Citing. This section should contain information on how to cite the data eg.:
Author1, Author2 (2020). Supporting data and script for “Our article name” (Authors) [Data set]. http://doi.org/XX.XXXX/zenodo.XXXXXXX
The URL is to your document identifier (doi) that is central to citing your data assets.
References. This section should end the text, as usual.
5) Upload your work to Zenodo
When preparations are done you only need to upload your work to Zenodo. Log in (https://zenodo.org/login/) or create an user account in Zenodo (https://zenodo.org/signup/). It is preferable to join your account to your existing ORCID ID and / or Github accounts if you have those. Next it is time to click the upload button.
Giving a detailed overview of the simple upload process is not the goal of the current post as the process is mostly self-explanatory and has been already been covered in several tutorials7. However I will bring out some more notes worth mentioning.
First, probably you want to insert the DOI (document ID) in the supplementary documents you are uploading alongside your digital assets. To help with the issue there is a “Reserve doi” button which reserves the doi and registers it only when your work is submitted. The DOI URL should also be used in your published article when referring to the digital assets.
The form gives an opportunity to link your dataset to the main article through the related/alternative identifiers section. This can of course be done only when the article is submitted and has received a DOI.
Zenodo allows embargoing the digital assets to protect them until the paper is accepted for publication. Embargo could be typically set for 6 months and can be lifted anytime you want.
6) Cite the digital assets in your publication where you used them
When having your DOI, either published or just reserved you are ready to cite the digital assets in your manuscript(s). This is done by including DOI URL in the figure and table captions, referred in supplementary materials or similar sections and most importantly through the inclusion of the citation in the reference list of your manuscript.
After following those steps your research has been published in a transparent way following the principles of reproducible science. It can also be seen that publishing your data and source code takes quite some effort and time. At the same time it will probably change your way of thinking about the “digital” part of your research. The benefits also include increased visibility and general closer connectedness to the digital humanities community by using technological tools, services and networks originally created for the software development industry.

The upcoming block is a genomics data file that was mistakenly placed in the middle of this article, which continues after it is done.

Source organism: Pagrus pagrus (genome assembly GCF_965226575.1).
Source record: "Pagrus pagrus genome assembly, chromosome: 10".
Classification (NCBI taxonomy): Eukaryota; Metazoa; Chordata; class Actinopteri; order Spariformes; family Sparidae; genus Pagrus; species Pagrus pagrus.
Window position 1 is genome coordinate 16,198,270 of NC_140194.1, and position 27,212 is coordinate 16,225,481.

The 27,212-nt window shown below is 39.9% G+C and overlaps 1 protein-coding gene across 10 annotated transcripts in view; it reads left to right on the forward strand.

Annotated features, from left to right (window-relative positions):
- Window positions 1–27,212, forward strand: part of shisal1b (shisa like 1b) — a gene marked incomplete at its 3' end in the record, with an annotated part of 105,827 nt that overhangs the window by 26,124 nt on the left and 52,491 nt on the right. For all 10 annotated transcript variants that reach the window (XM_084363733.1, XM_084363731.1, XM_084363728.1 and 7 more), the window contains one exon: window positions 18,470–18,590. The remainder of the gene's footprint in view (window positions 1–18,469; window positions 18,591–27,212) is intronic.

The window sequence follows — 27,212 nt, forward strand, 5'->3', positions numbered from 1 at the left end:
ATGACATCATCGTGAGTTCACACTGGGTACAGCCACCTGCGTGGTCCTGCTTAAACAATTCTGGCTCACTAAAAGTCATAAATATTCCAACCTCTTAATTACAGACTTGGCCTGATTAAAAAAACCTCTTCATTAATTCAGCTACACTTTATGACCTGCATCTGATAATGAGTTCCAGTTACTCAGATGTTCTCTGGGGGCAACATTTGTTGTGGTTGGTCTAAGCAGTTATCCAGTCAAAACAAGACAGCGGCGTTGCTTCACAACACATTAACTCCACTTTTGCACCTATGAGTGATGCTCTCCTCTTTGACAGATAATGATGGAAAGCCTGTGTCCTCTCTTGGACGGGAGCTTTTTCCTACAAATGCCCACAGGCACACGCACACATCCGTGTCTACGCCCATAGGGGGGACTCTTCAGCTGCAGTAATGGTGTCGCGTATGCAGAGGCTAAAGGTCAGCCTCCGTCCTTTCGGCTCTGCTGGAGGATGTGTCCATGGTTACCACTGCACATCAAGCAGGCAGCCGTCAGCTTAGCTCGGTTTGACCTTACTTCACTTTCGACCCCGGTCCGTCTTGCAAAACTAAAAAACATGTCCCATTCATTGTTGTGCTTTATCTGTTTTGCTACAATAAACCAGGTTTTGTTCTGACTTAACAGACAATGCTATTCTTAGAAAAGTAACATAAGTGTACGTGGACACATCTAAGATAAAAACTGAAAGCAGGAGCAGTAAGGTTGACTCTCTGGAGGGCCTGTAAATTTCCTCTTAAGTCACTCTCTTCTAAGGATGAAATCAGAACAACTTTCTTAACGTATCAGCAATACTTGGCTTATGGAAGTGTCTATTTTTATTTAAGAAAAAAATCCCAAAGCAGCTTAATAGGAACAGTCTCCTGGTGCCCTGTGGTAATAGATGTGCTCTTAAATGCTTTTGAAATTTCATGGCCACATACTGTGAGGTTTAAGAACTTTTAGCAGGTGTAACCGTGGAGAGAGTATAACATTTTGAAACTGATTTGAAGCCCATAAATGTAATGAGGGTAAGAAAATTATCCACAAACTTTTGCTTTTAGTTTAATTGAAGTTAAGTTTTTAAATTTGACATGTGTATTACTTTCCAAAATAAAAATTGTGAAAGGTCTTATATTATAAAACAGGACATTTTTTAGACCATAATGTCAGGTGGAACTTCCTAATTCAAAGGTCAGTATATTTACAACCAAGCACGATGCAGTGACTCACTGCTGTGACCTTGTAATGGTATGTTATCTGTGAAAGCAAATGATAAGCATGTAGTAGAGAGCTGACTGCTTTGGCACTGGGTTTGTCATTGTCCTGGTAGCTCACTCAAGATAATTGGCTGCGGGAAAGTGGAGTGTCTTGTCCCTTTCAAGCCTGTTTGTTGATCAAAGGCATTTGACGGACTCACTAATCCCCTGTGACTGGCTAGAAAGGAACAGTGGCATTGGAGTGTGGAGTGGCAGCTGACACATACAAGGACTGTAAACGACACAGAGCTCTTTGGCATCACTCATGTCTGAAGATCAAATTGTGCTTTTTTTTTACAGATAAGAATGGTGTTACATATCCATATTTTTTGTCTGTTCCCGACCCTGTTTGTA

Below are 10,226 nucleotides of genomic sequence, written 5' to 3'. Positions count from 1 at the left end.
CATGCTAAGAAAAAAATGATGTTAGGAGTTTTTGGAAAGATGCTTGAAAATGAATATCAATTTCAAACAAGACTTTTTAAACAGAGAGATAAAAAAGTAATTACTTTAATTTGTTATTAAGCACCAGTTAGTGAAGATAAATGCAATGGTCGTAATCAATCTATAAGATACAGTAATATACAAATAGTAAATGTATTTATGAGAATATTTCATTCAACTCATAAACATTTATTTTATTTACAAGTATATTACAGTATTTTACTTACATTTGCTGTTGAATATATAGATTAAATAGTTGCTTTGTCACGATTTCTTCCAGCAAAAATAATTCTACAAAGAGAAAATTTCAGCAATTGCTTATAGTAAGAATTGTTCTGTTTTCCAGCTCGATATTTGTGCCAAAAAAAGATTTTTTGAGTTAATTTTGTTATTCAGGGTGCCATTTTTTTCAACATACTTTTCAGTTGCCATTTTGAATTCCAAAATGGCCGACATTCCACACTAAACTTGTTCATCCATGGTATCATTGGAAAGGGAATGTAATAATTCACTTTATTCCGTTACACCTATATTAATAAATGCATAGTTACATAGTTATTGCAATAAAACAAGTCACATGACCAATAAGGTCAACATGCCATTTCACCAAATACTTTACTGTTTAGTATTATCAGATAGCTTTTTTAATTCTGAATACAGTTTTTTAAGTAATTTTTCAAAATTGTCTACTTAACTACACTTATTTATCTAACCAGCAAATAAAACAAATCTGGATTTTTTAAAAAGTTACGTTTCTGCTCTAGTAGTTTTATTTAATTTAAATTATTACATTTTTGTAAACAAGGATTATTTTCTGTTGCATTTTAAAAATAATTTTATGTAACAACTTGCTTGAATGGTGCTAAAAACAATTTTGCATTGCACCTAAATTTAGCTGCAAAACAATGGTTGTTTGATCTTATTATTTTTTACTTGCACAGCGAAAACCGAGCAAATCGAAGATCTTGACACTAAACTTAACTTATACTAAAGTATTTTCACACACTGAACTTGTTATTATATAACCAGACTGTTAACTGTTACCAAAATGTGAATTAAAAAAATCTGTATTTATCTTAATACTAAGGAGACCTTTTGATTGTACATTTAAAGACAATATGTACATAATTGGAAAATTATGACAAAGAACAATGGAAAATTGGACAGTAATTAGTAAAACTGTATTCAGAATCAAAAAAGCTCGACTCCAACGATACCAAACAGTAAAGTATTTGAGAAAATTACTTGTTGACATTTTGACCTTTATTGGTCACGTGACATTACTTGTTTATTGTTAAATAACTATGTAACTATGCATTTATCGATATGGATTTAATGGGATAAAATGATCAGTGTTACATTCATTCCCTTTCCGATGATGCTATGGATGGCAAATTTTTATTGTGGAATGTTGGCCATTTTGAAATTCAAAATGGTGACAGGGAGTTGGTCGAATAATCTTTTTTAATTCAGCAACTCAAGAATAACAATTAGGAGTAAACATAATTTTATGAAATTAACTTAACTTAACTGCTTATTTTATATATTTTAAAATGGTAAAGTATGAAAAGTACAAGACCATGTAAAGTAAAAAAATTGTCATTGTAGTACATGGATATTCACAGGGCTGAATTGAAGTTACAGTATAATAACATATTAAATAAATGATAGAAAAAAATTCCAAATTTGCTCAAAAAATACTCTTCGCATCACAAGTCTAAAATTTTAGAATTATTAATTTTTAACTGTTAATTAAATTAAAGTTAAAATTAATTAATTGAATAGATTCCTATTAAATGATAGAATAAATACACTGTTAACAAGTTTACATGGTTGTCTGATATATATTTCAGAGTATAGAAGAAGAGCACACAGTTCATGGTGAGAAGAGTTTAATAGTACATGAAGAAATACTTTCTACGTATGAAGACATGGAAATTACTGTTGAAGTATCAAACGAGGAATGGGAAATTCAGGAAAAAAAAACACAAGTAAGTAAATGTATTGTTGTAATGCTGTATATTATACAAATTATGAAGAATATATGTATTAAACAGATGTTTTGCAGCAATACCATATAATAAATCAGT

- Reproducibility of Scientific Results, Stanford Encyclopedia of Philosophy, https://plato.stanford.edu/entries/scientific-reproducibility/ Munafò, M.R., Nosek, B.A., Bishop, D.V., Button, K.S., Chambers, C.D., Du Sert, N.P., Simonsohn, U., Wagenmakers, E.J., Ware, J.J. and Ioannidis, J.P., 2017. A manifesto for reproducible science. Nature human behaviour, 1(1), pp.1-9. https://www.nature.com/articles/s41562-016-0021https://ropensci.github.io/reproducibility-guide/sections/introduction/
- Pashler, H., & Wagenmakers, E. 2012. Editors’ Introduction to the Special Section on Replicability in Psychological Science: A Crisis of Confidence? Perspectives on psychological science : a journal of the Association for Psychological Science, 7 6, pp 528-530.
- O’Sullivan, J. 2019. “The humanities have a ‘reproducibility’ problem”. Talking humanities. https://talkinghumanities.blogs.sas.ac.uk/2019/07/09/the-humanities-have-a-reproducibility-problem/
- Peels, R. and Bouter, L., 2018. The possibility and desirability of replication in the humanities. Palgrave Communications, 4(1), pp.1-4.
- de Rijcke, S., Holbrook, J.B. and Penders, B., 2019. The humanities do not need a replication drive. https://www.cwts.nl/blog?article=n-r2v2a4&title=the-humanities-do-not-need-a-replication-drive
- Marwick, B. (2017). Computational reproducibility in archaeological research: basic principles and a case study of their implementation. Journal of Archaeological Method and Theory, 24 (2), 424-450.
For publishing your code directly as a snapshot from github repository see: